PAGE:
Now that didn’t bode all that well. Getting on board with Darcy Barrett’s voice, her inner musings—neurotic, bitchy, lonely and tetchy—written in a first-person POV, New Adult style storytelling was difficult to begin with. There were too many tangents that a single, small thought of hers took, to the point where I wondered what Darcy really was trying to ramble on about as the story wound round and round with her self-deprecating bitterness and her observations of her surroundings (this swung from random things to other random things like a stream of consciousness) before moving forward with some significant developments.

Darcy was also quite the runner in every sense of the word, which isn’t the kind of protagonist I can say I honestly like. (Somehow characters in romantic fiction who drift from country to country, never putting down roots are those who in some clichéd manner, never seem to find their home until the one thing that’s been always bothering them gets put to bed.) Her endless pining for Tom Valeska was described with bombastic, exaggerated care, though much of it just came off as hopeless and reckless, just like what Thorne seemed to portray of Darcy—an annoying and burned-out mess who has descended into a deranged spiral of morbid thoughts of Tom and his supposed fiancée, while going at her own love life and career like the tanked things they were.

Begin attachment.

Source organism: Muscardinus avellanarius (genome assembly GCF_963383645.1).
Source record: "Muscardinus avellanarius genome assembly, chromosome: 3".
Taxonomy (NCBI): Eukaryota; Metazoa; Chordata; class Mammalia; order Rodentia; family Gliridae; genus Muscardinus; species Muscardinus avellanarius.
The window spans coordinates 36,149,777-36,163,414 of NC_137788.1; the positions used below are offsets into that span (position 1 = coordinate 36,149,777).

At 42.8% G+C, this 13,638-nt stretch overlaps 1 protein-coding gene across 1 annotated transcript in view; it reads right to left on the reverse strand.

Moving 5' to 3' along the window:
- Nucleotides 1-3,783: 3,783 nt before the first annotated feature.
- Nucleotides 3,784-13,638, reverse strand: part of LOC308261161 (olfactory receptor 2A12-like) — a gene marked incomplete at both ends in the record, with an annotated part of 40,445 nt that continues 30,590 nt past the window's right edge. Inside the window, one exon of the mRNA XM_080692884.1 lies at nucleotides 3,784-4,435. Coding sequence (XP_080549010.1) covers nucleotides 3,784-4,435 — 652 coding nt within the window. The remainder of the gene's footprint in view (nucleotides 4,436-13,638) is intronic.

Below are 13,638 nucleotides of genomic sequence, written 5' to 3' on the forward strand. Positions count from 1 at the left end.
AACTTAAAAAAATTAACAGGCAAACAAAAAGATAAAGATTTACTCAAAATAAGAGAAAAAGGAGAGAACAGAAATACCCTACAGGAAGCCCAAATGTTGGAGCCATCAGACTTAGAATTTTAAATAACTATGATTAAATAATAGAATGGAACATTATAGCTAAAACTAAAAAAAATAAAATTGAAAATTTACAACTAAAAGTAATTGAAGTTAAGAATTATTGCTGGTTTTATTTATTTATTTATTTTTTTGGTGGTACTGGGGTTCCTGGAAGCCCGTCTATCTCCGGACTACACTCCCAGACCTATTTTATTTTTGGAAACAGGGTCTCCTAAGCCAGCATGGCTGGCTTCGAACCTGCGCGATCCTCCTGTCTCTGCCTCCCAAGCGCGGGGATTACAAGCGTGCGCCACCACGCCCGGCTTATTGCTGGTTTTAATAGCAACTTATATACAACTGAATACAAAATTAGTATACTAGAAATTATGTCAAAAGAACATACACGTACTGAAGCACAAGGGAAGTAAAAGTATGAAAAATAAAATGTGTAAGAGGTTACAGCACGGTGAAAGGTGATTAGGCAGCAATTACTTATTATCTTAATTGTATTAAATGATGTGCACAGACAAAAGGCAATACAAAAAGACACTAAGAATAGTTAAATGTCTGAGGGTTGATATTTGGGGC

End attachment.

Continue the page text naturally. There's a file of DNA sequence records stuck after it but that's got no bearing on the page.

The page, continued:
In any case, I couldn’t even finish the book at all. Maybe someday in the far distant future, ‘99 Percent Mine’ might be just what I need. But not today.

The Chase by Elle Kennedy

The Chase by Elle KennedyThe Chase by Elle Kennedy
Series: Briar U, #1
Published by Elle Kennedy Inc. on 6th August 2018
Pages: 377
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three-stars

Everyone says opposites attract. And they must be right, because there’s no logical reason why I’m so drawn to Colin Fitzgerald. I don’t usually go for tattoo-covered, video-gaming, hockey-playing nerd-jocks who think I’m flighty and superficial. His narrow view of me is the first strike against him. It doesn’t help that he’s buddy-buddy with my brother.